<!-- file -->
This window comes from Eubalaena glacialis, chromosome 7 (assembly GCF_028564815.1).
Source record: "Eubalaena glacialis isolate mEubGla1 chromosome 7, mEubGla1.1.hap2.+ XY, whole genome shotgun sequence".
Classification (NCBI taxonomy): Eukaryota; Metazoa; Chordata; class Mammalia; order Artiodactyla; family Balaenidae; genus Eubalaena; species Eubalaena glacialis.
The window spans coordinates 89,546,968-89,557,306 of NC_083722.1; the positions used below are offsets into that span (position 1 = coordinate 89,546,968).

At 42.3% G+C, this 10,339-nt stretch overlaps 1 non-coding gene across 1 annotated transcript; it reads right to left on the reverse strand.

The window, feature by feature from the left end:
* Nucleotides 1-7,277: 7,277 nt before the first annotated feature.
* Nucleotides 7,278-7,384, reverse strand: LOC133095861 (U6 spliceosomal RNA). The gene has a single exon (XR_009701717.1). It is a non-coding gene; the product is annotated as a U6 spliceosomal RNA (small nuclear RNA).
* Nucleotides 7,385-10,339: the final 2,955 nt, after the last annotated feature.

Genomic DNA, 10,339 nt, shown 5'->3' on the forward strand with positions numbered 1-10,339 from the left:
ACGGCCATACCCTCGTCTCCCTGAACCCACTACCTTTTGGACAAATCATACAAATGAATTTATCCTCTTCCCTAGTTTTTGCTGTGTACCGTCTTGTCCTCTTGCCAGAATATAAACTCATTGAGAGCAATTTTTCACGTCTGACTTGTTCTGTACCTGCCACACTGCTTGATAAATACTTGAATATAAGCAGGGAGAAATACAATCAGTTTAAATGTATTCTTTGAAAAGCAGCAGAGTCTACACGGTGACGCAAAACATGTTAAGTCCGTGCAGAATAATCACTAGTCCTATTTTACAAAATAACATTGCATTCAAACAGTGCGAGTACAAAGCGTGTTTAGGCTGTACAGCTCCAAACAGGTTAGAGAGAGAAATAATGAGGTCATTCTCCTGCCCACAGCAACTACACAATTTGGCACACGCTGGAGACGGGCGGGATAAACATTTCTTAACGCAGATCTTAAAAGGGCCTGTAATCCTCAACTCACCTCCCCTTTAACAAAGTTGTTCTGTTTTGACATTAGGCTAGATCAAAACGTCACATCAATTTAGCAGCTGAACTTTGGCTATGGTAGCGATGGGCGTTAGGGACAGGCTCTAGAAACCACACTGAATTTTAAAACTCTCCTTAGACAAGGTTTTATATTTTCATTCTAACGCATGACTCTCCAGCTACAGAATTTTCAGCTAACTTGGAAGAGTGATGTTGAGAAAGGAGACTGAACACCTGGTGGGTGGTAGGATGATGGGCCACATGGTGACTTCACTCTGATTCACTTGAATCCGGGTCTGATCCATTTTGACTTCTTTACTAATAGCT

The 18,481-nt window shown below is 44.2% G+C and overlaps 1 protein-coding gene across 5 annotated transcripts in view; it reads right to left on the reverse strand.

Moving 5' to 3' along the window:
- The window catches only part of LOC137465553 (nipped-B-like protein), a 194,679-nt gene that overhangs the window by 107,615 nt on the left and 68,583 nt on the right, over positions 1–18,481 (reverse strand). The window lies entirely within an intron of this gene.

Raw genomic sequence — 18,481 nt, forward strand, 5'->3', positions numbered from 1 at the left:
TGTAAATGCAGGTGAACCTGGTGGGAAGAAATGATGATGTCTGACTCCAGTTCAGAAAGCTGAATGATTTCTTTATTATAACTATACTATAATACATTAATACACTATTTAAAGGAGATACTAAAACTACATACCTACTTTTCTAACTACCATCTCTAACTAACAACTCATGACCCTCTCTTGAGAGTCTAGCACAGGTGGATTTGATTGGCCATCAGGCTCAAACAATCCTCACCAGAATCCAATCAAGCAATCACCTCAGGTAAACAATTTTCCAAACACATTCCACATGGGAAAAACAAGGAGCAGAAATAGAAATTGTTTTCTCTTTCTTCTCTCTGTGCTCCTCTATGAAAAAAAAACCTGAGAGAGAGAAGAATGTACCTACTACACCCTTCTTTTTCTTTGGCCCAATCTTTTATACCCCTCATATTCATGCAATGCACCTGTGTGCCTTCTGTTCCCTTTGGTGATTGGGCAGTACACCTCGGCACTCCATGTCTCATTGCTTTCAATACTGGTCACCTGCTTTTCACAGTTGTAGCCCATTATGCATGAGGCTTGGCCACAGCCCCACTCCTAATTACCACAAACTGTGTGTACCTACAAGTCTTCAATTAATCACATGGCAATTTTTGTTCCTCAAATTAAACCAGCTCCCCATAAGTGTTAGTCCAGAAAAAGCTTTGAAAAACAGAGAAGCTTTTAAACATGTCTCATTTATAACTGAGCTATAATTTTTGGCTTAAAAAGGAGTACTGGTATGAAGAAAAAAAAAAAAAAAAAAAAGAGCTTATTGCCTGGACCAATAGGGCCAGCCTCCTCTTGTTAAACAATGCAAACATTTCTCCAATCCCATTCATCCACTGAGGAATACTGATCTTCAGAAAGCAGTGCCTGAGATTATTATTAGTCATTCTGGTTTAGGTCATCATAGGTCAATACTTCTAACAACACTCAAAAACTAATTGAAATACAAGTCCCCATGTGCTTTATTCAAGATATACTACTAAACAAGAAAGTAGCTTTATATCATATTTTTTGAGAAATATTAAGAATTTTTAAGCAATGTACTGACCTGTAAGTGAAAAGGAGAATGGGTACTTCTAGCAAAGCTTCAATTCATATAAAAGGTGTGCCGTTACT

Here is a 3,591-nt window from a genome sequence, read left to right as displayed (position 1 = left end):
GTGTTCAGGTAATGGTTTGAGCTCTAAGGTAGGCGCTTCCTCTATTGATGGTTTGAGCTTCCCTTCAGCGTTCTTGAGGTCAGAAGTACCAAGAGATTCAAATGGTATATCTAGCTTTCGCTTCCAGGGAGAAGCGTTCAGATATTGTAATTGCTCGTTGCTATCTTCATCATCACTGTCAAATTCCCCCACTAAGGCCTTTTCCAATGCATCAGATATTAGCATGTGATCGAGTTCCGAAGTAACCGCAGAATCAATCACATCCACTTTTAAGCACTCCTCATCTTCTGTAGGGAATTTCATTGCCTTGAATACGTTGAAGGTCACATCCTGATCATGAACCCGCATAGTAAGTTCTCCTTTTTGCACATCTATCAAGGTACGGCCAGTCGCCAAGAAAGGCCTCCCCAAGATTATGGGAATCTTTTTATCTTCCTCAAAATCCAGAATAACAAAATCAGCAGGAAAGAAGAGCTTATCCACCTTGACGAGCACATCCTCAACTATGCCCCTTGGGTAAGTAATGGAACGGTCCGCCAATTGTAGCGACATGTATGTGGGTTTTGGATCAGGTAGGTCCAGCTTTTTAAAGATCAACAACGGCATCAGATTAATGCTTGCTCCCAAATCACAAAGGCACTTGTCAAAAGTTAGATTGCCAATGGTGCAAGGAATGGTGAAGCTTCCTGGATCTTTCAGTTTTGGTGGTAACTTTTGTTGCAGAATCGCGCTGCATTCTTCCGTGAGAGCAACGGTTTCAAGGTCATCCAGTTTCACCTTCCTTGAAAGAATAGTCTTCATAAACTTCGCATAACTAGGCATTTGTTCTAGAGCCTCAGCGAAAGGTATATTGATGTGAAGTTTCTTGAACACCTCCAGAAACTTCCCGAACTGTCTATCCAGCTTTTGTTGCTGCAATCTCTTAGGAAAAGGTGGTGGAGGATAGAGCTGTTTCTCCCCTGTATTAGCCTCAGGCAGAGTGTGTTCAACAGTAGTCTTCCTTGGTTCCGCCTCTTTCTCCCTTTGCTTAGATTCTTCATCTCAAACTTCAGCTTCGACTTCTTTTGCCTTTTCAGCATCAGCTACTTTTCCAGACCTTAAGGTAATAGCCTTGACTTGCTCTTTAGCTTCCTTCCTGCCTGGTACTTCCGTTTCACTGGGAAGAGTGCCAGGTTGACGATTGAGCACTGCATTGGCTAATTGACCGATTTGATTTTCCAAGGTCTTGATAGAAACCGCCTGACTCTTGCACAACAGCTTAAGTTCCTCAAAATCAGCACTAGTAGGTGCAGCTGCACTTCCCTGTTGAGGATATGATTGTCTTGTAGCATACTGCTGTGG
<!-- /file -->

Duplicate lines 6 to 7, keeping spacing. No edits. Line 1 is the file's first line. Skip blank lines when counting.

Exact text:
The window, feature by feature from the left end:
* Nucleotides 1-7,277: 7,277 nt before the first annotated feature.